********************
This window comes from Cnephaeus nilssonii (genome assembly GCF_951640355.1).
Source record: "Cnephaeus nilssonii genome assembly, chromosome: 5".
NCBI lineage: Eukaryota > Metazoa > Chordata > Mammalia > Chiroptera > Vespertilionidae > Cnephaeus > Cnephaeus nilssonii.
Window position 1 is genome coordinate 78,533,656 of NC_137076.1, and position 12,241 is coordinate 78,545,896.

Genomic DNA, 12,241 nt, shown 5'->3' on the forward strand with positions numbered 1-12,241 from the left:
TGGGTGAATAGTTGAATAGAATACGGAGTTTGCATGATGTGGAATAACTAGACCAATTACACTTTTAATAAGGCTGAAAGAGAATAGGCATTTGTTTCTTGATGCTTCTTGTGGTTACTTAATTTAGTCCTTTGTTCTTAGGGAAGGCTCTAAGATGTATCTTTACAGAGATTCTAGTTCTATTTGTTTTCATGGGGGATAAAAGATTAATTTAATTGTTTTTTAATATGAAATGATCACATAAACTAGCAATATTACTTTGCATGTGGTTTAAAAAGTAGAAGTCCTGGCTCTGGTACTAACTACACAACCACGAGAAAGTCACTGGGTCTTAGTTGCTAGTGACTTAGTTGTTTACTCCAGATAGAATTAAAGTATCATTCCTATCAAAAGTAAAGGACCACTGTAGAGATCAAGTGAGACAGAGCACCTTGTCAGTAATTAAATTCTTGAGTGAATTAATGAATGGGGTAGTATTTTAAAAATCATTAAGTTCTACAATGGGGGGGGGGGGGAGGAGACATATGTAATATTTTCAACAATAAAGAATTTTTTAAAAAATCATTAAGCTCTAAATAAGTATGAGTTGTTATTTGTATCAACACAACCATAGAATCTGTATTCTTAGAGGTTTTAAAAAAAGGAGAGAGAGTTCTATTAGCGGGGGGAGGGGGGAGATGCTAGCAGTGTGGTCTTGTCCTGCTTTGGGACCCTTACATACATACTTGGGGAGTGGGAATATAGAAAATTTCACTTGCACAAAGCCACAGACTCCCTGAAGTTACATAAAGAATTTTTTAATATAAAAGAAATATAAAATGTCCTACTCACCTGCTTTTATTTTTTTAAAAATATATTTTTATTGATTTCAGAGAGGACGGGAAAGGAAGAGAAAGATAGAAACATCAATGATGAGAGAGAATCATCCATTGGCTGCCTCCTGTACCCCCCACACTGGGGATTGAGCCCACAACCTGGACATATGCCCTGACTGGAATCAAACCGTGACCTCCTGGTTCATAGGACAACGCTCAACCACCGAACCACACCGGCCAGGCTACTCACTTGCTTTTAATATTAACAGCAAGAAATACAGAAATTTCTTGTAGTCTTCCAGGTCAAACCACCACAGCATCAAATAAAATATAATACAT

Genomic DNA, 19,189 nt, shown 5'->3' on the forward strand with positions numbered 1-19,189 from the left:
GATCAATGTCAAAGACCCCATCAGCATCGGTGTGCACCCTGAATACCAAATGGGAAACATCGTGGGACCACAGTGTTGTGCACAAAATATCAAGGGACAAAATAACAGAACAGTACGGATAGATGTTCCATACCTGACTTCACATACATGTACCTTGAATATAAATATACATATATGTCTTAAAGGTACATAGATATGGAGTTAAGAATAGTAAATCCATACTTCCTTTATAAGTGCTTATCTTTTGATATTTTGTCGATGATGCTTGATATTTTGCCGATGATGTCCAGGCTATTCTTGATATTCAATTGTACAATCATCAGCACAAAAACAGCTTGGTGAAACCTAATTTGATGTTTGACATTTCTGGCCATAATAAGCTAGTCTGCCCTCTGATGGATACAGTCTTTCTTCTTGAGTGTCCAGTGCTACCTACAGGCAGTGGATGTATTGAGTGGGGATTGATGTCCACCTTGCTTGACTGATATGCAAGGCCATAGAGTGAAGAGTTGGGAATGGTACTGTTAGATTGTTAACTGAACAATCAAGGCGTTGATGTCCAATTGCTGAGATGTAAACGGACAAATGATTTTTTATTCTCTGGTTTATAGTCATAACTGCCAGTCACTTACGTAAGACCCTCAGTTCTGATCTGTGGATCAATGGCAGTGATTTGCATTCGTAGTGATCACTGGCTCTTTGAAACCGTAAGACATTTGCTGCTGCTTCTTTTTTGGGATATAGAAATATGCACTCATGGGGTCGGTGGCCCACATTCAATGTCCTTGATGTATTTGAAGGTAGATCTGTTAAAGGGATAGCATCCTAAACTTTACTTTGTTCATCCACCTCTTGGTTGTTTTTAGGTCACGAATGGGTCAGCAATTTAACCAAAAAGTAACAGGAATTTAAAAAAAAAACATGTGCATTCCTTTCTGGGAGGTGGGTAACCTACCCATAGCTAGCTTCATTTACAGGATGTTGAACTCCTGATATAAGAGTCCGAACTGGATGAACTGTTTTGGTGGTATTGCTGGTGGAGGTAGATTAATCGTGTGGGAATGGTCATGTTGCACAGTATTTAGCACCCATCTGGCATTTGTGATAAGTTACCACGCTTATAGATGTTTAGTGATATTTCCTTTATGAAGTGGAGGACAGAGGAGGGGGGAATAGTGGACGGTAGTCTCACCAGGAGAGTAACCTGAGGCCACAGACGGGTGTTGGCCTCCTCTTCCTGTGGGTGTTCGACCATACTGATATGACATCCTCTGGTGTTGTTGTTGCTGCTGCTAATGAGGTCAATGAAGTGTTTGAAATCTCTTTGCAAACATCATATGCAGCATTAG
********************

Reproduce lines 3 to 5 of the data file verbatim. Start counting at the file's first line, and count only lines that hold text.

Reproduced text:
NCBI lineage: Eukaryota > Metazoa > Chordata > Mammalia > Chiroptera > Vespertilionidae > Cnephaeus > Cnephaeus nilssonii.
Window position 1 is genome coordinate 78,533,656 of NC_137076.1, and position 12,241 is coordinate 78,545,896.

Genomic DNA, 12,241 nt, shown 5'->3' on the forward strand with positions numbered 1-12,241 from the left: